BY ETHAN FORMAN
---- — DANVERS — Selectman Bill Clark says Danvers should seek a voluntary payment in lieu of taxes from its largest landholder, St. John’s Preparatory School, to help pay for services such as street paving, snow plowing and emergency response.
“They are the largest landowner in Danvers,” Clark said of St. John’s Prep, which has more than 175 acres, “and their property is probably worth the most of any outside the mall. And, yet, they don’t pay a thing.”
Clark also hopes to seek PILOT — payment in lieu of taxes — agreements with other large nonprofits in town.
Clark said that he has been a longtime, outspoken proponent of seeking a voluntary payment from the Prep, a Catholic day school for boys, but said there has been strong push-back from those with ties to the more than 100-year-old school.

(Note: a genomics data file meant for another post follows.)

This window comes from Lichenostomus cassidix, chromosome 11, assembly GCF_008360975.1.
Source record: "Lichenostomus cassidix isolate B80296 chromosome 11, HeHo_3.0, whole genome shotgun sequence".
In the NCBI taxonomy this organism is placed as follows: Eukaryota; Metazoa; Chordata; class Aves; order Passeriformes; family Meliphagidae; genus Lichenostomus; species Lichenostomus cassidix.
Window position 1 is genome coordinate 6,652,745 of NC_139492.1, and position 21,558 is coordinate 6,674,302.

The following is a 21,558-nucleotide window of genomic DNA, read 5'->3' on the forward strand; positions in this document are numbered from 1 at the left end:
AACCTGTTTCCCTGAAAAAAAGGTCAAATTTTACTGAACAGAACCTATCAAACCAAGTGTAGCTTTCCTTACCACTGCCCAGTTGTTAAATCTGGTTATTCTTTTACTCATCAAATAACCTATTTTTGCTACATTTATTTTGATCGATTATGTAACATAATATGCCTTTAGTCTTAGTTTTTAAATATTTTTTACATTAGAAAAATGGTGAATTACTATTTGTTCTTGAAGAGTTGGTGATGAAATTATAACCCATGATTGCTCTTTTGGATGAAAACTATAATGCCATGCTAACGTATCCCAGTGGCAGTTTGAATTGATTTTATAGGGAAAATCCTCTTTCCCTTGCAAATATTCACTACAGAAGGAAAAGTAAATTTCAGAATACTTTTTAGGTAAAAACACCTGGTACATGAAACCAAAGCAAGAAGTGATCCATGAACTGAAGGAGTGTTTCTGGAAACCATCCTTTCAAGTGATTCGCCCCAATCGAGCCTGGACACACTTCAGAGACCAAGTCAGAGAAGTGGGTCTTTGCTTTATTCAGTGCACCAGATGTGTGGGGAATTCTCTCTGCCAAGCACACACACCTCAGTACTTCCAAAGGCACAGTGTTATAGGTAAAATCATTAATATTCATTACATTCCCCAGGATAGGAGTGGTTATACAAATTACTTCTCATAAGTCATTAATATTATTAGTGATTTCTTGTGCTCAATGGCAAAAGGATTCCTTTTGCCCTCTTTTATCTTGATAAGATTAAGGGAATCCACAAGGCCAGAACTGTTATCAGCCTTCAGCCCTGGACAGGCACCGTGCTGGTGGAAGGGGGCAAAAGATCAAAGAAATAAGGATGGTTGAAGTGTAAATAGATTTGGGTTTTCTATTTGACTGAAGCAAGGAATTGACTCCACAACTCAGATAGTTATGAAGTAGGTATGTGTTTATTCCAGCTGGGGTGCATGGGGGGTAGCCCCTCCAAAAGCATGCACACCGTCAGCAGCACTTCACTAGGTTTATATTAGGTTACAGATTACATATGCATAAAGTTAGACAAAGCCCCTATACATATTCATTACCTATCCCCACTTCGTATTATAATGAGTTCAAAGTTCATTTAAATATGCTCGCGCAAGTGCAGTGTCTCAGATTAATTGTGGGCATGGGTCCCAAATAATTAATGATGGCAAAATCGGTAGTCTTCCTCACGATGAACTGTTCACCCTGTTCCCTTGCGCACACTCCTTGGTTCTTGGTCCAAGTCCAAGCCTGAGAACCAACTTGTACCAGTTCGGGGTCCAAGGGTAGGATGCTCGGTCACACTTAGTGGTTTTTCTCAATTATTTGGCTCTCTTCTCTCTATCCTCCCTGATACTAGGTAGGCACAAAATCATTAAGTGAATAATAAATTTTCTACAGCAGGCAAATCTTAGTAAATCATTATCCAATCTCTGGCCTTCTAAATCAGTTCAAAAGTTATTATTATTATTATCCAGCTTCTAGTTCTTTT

“We just have to look at diversified revenue, because they are a big impact on the town,” said Clark, who added that he has no interest in pursuing payments from churches or synagogues that may be struggling.
St. John’s Prep is an Xaverian Brothers-sponsored school with 1,150 students from more than 80 communities. Tuition is $19,950 a year, and roughly a third of students receive need-based tuition assistance, said Elizabeth Forbes, managing director of marketing and communications for the Prep.
Its property includes holdings of the American Northeast Province of the Xaverian Brothers, according to the assessors office. The 177.83 acres have a combined assessment of $28 million.
If taxed at the commercial rate, the Prep would be paying about $585,000 in taxes. Because it is a nonprofit educational and religious institution, however, it is exempt from taxes.